Any General Manager with a fat checkbook can sign free agents but to use this strategy to win championships the free agents must supplement home grown players from the farm system and that’s where the Yankees have been lacking. In the last 15 years, the farm system has coughed up one all-star everyday player (Robinson Cano) and one all-star pitcher (reliever David Robertson). Cashman hasn’t shown he can build a farm system that can even produce pedestrian players and yet he is still the General Manager and Joe Girardi is still the manager and the team is in their third longest stretch since 1921 of not being in a World Series (much less winning one) and I see no end in sight. I’m not saying because the Yankees spend twice as much as teams like the Baltimore Orioles, St. Louis Cardinals, or Kansas City Royals they should win twice as many games but when they can’t win at least as many games as these low spenders there’s a problem somewhere and when Cashman’s recent performance is rewarded with a contract extension I have to think the problem starts at ownership.
Yogi Berra is one of the greatest players in baseball history. He won three MVP’s in the 1950s and was on 10 world champion Yankee teams from the 1940’s to the 1960’s. Berra was short and squat and was constantly made fun of by the press early in his career but when it became apparent what a great player the press shifted their focus and treated him as the ‘idiot savant’ of baseball. Anything he said that was slightly off kilter was picked up on and reported on. Yogi was once asked what time it was and he said “Do you mean now?” and when asked about the restaurant he worked at in the off season replied “No one goes there anymore. It’s too crowded”. These became called known as “Yogisms” and further endeared him to the public as the innocent purveyor of common sense sayings wrapped in contradictions.
As much as he was portrayed as an idiot savant, Berra was no dummy. He was the Yankee manager in 1964 and took the team to the World Series but fired when the team lost to the Cardinals in 7 games. He then became a coach for the New York Mets, took over as manager after Gil Hodges died of a heart attack and took that team to the World Series in 1973, losing in 7 games to the Oakland A’s. After being fired by the Mets in 1975, Berra went back to the Yankees as a coach and in 1984 was given the manager’s job. The 1984 season was over before it started when the Detroit Tigers bolted to a 35-5 record (this was before the days of wild card teams) but the team finished strong and expectations were high for 1985 when future Hall of Famer Rickey Henderson was acquired in a trade with the Oakland A’s.
Owner George Steinbrenner said Berra would be the manager all year, but when the team started with a 6-10 record (including a three game sweep at the hands of the Red Sox) the promise was broken and Berra was fired. It wasn’t the firing that rankled Berra – he knew as well as anyone that all managers were fired – it was that Steinbrenner didn’t tell him in person or even on the phone but instead had one of his lackeys tell Berra the news. All the other Yankees that trashed Steinbrenner and the team on their departure eventually came back to be on the coaching staff or appear at Old Timers day or receive a plaque or award but not Berra. He vowed to never return to Yankee Stadium until Steinbrenner no longer owned the team. And he stuck to his principles until 1999 when Steinbrenner went to the Yogi Berra Museum in Montclair to apologize in person. Yogi was already a legend to Yankee fans and being the one man that wouldn’t knuckle under to Steinbrenner only further cemented his legendary status.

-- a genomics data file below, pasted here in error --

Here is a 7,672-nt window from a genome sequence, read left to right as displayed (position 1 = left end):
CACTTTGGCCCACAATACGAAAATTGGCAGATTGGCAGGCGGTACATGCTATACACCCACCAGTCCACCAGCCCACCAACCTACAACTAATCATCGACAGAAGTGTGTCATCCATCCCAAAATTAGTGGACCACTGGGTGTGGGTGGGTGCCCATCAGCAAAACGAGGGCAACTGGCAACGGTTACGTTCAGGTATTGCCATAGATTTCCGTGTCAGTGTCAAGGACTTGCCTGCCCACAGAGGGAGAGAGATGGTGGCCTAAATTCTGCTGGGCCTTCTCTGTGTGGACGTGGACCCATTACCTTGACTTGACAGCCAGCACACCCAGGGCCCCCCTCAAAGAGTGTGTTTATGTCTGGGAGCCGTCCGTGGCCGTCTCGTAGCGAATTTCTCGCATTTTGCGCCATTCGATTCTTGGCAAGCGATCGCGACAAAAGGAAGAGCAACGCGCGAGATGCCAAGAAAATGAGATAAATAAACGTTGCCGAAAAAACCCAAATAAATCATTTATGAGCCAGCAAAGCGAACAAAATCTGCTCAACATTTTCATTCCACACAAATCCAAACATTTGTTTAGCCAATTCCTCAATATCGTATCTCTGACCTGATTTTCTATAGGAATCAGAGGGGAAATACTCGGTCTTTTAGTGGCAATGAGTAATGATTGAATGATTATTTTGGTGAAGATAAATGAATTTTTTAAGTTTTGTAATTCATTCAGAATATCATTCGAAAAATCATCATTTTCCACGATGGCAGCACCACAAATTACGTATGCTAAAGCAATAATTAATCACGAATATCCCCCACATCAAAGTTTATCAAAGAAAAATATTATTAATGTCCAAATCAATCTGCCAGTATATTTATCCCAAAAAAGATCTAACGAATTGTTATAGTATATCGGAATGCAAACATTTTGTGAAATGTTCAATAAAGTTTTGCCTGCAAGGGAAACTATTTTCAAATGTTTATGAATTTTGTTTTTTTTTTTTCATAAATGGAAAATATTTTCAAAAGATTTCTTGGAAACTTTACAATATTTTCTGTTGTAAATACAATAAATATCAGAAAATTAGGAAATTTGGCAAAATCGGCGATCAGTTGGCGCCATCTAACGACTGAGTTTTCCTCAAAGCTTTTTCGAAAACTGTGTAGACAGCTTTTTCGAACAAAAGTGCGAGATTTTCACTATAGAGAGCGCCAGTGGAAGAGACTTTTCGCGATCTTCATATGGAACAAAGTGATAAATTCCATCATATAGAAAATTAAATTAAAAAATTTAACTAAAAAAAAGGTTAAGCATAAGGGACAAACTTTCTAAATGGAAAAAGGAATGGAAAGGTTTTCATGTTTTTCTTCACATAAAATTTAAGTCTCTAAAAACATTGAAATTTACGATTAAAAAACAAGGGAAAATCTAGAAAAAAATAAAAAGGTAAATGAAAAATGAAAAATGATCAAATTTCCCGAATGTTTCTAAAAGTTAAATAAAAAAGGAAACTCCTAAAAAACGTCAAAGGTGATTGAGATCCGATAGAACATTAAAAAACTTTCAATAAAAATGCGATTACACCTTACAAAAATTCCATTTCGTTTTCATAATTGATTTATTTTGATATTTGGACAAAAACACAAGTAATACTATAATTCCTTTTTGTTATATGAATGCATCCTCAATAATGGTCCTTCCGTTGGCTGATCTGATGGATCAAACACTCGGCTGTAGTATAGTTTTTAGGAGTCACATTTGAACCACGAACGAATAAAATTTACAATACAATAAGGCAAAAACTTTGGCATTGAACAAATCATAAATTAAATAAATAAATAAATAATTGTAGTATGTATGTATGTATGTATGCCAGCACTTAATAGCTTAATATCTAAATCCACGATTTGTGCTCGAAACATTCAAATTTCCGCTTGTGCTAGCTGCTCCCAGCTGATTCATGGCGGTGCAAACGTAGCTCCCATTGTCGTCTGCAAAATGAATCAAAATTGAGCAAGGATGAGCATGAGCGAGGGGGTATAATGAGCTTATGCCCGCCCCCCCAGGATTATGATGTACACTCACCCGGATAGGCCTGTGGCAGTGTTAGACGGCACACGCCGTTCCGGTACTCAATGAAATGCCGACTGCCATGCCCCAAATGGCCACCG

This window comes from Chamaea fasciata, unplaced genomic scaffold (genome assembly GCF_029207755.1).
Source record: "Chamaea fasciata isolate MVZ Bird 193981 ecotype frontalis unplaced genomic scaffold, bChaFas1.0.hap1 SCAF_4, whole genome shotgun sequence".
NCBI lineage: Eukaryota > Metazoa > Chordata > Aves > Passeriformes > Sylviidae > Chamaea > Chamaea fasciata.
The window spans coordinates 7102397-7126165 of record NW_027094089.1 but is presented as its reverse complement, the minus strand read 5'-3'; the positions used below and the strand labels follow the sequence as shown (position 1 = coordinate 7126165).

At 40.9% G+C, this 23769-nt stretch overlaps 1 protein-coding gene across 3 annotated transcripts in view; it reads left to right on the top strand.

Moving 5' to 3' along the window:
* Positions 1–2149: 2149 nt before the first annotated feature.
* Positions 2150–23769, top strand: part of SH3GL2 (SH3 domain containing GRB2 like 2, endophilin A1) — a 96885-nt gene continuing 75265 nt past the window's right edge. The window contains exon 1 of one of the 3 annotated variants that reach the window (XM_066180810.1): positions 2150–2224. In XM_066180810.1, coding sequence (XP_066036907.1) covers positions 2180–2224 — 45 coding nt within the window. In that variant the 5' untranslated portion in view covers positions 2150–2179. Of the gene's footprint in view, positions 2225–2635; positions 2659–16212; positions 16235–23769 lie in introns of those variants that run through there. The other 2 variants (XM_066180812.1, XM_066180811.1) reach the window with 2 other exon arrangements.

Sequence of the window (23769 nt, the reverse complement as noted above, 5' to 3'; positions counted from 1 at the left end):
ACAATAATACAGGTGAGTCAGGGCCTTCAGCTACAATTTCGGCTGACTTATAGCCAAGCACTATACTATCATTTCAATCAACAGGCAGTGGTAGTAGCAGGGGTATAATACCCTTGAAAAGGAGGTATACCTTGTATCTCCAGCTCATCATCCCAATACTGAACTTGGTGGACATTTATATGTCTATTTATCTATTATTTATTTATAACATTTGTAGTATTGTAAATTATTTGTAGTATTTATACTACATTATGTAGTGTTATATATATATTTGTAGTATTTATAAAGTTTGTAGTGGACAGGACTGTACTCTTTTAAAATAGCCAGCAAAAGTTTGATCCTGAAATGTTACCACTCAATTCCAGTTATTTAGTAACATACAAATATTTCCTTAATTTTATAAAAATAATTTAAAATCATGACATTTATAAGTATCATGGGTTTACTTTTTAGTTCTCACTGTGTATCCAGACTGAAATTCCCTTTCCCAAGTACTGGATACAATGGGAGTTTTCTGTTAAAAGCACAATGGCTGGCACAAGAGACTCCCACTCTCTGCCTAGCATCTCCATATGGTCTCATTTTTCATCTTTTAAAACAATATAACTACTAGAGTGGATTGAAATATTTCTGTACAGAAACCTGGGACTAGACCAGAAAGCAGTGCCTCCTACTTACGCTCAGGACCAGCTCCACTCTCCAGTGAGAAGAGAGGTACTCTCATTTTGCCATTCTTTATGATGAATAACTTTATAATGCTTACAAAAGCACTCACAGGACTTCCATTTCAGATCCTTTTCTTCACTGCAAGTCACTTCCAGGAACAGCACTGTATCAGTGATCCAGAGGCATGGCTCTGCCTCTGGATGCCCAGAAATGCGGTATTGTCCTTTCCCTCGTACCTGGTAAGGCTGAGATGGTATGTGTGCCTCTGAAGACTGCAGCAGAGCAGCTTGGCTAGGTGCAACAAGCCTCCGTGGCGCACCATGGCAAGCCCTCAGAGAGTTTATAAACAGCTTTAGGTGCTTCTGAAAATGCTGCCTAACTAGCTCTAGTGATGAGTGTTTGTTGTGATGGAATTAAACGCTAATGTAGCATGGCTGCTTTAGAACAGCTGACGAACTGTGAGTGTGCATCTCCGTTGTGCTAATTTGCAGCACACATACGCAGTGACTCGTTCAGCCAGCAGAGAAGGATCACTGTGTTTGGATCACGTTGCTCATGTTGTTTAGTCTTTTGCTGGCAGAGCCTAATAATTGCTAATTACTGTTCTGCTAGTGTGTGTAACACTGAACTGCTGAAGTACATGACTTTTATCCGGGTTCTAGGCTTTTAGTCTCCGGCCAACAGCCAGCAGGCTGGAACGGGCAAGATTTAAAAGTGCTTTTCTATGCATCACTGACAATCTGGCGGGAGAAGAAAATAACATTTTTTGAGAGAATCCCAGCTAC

The book starts out with Guidry picking up Berra at the beginning of Spring Training in 2011 and then drifts into a story about how Yogi had to miss the previous year’s Old-Timer’s Day at Yankee Stadium because he tripped on his front steps and how the fall caused him to spend time in the hospital and how the time spent recuperating from his fall kept him inactive and slowed him considerably once he was fully recovered. After that downer of a start, the book heads back to the genesis of Guidry and Berra’s friendship in the 1970’s with Berra telling Guidry how to get George Brett out by encouraging him to throw the first pitch up and in and then throw sliders away.
The majority of the book alternates between Guidry and Berra’s spring training routines and baseball stories from their pasts. In spring training Berra insists on adhering to routines like eating at the same rotation of restaurants and arriving at the ballpark at the same time every day which Guidry goes along with and Guidry cooks an annual feast of Cajun frog legs. There are some spring training stories that show how even in his eighties Berra gives useful and welcomed advice to the current players while Guidry passes on his knowledge to the younger pitchers and how both men have a blast just hanging around in Florida talking baseball with the rest of the old timers for a few weeks every spring.
At the 9:20 mark of this video you can see the famous Billy Martin-Reggie Jackson confrontation
So what started out as a fun book ended up being depressing journey into old age. Berra and Guidry’s friendship is genuine enough and it is cool to read about the passing down of the Yankee traditions but I could have lived without reading how one of the greatest American success stories of the 20th century ages and becomes infirm to the point of debating to wear dark slacks in case his bladder gives out. It is a real life view and a fairly heartwarming story of a friendship but where Araton attempts to bring out a poignancy in Berra’s health problems he only brings me depression. A far better Yogi Berra book is one written by the man himself “Yogi: It Ain’t Over” which ends in 1989 and has a much more positive tone.